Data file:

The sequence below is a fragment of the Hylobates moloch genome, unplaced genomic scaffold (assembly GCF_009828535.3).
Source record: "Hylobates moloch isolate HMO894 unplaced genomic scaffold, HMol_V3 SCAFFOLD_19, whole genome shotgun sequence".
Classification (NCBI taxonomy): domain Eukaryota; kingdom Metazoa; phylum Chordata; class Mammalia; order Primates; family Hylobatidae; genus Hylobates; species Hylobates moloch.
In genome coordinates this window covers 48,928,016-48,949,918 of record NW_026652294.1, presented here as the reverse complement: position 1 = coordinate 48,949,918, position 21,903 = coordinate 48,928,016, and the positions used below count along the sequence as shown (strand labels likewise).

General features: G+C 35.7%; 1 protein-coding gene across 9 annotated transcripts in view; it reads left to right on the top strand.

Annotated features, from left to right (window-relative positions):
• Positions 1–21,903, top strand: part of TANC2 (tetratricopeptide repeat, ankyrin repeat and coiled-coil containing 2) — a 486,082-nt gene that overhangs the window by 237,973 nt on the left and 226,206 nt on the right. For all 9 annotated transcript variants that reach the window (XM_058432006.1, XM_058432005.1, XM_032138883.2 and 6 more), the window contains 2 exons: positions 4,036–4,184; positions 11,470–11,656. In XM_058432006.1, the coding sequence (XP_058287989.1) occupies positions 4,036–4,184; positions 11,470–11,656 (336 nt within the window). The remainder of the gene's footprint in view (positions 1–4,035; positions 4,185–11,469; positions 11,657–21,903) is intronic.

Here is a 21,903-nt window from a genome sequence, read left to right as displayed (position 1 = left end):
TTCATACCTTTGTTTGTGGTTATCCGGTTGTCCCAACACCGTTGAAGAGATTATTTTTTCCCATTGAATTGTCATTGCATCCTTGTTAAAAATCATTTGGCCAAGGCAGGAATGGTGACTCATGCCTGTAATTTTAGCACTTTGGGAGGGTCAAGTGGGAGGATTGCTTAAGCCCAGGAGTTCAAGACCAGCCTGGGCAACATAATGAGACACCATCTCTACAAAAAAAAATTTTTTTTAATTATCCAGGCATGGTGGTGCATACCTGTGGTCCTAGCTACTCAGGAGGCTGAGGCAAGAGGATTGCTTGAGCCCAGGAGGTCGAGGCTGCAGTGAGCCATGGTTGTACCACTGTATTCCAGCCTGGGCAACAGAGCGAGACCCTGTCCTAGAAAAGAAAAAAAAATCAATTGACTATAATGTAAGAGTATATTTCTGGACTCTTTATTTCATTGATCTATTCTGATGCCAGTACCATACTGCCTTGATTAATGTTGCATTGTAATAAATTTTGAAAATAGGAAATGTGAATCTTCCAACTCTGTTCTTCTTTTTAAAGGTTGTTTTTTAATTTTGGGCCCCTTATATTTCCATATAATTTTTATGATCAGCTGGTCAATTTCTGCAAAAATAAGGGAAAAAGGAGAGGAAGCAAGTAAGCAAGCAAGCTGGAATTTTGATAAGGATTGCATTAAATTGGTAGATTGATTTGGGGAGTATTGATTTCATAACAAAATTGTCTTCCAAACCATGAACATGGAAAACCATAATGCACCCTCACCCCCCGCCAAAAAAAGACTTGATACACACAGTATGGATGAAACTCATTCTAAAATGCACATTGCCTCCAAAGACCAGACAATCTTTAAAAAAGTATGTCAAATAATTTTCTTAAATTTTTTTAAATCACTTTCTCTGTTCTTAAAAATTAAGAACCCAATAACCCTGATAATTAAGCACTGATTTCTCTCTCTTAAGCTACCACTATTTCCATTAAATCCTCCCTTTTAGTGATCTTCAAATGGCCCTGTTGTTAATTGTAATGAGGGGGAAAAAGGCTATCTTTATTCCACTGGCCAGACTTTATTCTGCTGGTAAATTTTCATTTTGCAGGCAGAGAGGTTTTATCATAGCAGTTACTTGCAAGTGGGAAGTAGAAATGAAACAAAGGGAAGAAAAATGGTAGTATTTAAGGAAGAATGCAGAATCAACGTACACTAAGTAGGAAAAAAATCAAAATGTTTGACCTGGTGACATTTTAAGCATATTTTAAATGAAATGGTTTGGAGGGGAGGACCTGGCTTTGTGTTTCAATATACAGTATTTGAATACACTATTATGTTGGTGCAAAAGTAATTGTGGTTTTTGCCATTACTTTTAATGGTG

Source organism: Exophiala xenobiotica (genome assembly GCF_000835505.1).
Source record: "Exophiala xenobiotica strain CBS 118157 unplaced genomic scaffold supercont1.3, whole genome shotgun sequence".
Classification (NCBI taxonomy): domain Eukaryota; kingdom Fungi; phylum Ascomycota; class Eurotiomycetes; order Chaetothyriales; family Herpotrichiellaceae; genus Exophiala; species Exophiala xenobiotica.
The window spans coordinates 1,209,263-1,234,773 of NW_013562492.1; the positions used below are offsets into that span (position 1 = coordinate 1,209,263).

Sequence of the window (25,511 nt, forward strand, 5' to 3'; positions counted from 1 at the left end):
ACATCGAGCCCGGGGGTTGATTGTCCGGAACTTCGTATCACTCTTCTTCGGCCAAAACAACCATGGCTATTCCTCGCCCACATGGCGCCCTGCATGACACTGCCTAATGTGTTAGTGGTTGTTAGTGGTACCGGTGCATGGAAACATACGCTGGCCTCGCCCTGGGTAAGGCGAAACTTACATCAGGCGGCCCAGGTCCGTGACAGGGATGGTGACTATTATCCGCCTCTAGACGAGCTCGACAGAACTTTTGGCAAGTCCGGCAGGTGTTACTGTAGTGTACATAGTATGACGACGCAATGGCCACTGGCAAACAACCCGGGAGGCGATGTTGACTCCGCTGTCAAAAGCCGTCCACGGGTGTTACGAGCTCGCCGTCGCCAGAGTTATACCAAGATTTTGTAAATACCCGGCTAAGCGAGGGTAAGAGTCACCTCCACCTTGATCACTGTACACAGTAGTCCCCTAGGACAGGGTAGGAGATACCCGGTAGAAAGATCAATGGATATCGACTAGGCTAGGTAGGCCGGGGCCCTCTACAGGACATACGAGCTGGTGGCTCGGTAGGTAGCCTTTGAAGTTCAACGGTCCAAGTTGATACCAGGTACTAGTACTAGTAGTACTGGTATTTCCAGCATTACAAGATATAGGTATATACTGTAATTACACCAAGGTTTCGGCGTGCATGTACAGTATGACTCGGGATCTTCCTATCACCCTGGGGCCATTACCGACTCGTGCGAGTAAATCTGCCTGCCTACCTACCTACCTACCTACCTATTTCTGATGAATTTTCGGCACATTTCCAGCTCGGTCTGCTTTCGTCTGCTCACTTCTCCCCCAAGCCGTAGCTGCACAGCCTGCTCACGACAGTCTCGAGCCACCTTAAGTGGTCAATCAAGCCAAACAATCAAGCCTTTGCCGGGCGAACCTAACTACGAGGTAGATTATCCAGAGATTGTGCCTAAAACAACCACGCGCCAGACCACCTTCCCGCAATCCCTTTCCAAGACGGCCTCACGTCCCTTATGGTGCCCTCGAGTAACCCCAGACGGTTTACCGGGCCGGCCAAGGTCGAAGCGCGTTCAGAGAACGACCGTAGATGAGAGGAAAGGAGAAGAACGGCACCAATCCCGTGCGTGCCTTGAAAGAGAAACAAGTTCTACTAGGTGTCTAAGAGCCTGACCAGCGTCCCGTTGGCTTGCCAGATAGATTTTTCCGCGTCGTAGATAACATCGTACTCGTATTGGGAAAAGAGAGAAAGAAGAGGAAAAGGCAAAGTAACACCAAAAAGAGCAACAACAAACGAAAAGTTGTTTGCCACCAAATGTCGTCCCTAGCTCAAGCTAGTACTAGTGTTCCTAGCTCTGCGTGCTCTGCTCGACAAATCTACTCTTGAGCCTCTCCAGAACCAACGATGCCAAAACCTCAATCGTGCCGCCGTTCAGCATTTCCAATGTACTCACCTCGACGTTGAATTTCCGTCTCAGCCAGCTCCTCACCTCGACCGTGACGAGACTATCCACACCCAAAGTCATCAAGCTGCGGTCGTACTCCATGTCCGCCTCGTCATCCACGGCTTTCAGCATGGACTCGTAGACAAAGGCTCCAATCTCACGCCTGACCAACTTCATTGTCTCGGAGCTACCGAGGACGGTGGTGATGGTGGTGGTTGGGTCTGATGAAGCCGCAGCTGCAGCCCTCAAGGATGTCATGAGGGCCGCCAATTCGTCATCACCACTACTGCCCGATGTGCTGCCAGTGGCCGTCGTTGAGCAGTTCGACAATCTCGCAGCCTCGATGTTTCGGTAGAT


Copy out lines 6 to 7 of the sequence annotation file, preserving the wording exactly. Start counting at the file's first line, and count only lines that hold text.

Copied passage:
Annotated features, from left to right (window-relative positions):
• Positions 1–21,903, top strand: part of TANC2 (tetratricopeptide repeat, ankyrin repeat and coiled-coil containing 2) — a 486,082-nt gene that overhangs the window by 237,973 nt on the left and 226,206 nt on the right. For all 9 annotated transcript variants that reach the window (XM_058432006.1, XM_058432005.1, XM_032138883.2 and 6 more), the window contains 2 exons: positions 4,036–4,184; positions 11,470–11,656. In XM_058432006.1, the coding sequence (XP_058287989.1) occupies positions 4,036–4,184; positions 11,470–11,656 (336 nt within the window). The remainder of the gene's footprint in view (positions 1–4,035; positions 4,185–11,469; positions 11,657–21,903) is intronic.